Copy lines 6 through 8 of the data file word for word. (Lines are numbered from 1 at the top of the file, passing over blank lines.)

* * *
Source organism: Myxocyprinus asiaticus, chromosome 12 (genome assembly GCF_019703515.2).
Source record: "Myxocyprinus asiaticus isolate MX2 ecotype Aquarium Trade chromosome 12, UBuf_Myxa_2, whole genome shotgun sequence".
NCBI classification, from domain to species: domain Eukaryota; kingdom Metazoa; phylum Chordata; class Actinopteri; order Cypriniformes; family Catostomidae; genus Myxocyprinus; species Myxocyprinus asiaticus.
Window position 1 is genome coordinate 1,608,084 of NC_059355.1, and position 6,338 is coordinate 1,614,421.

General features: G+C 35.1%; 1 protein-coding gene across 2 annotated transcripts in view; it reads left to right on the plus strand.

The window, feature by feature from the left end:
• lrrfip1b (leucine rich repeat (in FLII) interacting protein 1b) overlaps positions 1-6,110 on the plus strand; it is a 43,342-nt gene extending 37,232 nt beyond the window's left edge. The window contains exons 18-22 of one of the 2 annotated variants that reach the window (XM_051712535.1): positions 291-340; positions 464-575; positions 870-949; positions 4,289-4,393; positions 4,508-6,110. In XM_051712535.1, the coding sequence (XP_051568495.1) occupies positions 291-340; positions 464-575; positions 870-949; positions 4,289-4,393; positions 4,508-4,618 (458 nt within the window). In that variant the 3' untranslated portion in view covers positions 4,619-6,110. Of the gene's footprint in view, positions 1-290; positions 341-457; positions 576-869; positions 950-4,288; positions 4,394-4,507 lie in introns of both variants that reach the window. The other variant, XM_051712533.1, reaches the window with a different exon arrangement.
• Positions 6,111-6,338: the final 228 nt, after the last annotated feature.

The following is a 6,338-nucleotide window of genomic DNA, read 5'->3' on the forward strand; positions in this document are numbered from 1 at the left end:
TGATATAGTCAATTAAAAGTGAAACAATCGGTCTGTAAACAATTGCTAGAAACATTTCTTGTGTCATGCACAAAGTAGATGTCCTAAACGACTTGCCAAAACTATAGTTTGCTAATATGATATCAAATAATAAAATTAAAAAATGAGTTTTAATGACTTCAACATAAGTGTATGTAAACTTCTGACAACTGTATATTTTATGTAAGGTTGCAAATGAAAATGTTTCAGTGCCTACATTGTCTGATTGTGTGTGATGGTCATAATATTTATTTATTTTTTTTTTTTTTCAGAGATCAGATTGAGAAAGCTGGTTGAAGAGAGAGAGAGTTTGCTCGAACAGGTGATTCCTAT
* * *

The window, feature by feature from the left end:
• lrrfip1b (leucine rich repeat (in FLII) interacting protein 1b) overlaps positions 1-6,110 on the plus strand; it is a 43,342-nt gene extending 37,232 nt beyond the window's left edge. The window contains exons 18-22 of one of the 2 annotated variants that reach the window (XM_051712535.1): positions 291-340; positions 464-575; positions 870-949; positions 4,289-4,393; positions 4,508-6,110. In XM_051712535.1, the coding sequence (XP_051568495.1) occupies positions 291-340; positions 464-575; positions 870-949; positions 4,289-4,393; positions 4,508-4,618 (458 nt within the window). In that variant the 3' untranslated portion in view covers positions 4,619-6,110. Of the gene's footprint in view, positions 1-290; positions 341-457; positions 576-869; positions 950-4,288; positions 4,394-4,507 lie in introns of both variants that reach the window. The other variant, XM_051712533.1, reaches the window with a different exon arrangement.
• Positions 6,111-6,338: the final 228 nt, after the last annotated feature.